New York-based insurance company Affinity Health Plan agreed to shell out $1.2 million to quell a lawsuit over an alleged technical fumble that exposed private patient information.
The company was sued by the Dept. of Health & Human Services after failing to erase patient records on leased photocopiers, leading to a HIPAA violation when Affinity returned the borrowed machines.
HHS accused Affinity of "a breach of its unsecured electronic protected health information," involving 344,579 individual patients, according to the settlement agreement.
HHS said the million-dollar settlement doesn’t prevent any patients from suing Affinity for the data breach.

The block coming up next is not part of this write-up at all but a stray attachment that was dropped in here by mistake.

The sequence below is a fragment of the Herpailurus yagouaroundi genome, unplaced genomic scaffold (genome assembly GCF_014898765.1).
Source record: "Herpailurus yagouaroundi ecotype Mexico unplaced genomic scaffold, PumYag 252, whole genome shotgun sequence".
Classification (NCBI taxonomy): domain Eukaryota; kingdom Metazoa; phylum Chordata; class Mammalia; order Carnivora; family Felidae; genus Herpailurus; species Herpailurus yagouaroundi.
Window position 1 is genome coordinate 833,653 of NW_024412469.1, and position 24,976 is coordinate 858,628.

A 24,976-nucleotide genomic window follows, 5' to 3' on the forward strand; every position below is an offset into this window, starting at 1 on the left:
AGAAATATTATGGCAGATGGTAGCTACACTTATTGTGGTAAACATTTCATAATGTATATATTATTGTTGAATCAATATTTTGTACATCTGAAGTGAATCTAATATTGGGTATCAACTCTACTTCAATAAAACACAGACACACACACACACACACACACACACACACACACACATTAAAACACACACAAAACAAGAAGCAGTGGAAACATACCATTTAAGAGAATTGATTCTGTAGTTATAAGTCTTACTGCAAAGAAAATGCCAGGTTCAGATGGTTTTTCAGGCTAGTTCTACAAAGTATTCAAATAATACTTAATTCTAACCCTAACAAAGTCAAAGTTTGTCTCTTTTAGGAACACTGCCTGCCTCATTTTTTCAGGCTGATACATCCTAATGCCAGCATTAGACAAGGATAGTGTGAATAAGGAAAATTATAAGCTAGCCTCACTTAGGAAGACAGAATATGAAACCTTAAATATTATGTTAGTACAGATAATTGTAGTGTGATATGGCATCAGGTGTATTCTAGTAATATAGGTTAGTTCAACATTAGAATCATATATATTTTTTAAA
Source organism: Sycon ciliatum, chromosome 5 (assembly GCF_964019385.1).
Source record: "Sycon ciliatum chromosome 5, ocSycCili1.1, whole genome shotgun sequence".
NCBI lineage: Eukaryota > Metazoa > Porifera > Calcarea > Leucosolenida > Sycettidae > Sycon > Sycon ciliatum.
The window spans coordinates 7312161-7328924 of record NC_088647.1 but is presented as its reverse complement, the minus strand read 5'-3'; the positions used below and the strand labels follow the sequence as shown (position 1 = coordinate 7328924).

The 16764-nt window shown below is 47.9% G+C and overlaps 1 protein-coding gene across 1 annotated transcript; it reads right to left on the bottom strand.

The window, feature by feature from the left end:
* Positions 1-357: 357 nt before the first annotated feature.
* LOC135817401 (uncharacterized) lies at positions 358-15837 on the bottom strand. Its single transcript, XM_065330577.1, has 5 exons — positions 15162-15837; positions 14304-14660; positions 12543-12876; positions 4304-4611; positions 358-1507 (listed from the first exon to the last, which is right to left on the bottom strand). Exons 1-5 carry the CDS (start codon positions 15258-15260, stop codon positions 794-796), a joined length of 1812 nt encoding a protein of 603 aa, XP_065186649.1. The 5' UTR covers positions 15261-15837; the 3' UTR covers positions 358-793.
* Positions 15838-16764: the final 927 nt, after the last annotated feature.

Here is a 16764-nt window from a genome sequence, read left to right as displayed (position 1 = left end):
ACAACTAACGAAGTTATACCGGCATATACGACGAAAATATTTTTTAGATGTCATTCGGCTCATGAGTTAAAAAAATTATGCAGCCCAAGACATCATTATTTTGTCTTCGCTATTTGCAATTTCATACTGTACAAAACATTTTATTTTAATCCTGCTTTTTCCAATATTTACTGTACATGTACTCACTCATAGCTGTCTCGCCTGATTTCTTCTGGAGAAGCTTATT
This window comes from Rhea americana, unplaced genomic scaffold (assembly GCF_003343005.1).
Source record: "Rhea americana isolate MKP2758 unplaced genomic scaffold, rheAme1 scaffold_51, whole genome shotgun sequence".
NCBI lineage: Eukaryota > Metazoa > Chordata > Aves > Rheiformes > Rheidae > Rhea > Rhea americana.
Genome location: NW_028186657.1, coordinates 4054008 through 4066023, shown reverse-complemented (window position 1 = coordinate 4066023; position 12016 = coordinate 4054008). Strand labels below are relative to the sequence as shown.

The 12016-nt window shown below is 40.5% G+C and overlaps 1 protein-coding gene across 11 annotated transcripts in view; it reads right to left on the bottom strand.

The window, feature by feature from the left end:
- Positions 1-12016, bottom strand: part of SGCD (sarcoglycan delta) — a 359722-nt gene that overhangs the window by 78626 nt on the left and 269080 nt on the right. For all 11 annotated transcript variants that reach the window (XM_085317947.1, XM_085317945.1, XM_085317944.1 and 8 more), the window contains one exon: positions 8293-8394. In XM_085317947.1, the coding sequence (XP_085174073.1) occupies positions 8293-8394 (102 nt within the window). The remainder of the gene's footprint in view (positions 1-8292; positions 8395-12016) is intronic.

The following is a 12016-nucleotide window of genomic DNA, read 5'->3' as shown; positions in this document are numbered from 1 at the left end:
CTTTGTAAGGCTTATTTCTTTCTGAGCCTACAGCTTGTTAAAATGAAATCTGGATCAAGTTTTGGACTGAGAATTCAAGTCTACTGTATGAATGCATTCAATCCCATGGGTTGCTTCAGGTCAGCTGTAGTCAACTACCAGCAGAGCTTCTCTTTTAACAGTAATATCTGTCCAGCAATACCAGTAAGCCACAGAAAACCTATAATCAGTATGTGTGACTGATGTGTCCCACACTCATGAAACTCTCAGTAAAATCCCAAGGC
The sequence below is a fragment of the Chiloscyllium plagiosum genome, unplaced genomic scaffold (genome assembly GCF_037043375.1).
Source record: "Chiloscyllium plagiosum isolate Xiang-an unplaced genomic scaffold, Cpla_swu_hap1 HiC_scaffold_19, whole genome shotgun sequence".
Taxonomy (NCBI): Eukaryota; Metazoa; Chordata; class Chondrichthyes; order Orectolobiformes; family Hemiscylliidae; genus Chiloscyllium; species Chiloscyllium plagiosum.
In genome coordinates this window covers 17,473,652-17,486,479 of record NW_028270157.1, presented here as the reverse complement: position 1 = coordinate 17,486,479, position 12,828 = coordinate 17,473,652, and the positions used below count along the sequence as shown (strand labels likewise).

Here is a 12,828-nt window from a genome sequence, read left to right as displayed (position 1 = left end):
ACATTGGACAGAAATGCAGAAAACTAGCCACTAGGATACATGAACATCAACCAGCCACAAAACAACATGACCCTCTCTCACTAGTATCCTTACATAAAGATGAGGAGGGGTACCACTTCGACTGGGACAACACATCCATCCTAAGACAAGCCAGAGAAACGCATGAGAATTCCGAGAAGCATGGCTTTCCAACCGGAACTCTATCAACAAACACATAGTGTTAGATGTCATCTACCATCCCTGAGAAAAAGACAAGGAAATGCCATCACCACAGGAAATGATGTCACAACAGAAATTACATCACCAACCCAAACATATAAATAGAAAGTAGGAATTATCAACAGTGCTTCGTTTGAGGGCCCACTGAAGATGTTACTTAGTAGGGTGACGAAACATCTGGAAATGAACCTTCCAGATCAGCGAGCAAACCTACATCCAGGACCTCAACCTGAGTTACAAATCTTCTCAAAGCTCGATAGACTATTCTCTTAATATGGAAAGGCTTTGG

News reports are awash with data breaches at healthcare organizations, a phenomenon that has made breach insurance, or “cyber liability insurance,” a hot market. Cyber liability insurance has been around for decades, but interest has really picked up in recent years, especially has HIPAA rules have tightened around patient privacy, but breach insurance isn’t a defense measure against intrusion – merely against liability.
"Whether you buy insurance or not, the risk doesn’t go away," IT Risk Managers president & CEO Larry Harb told iHealthBeat. "The only decision you are making is who is going to pay for it."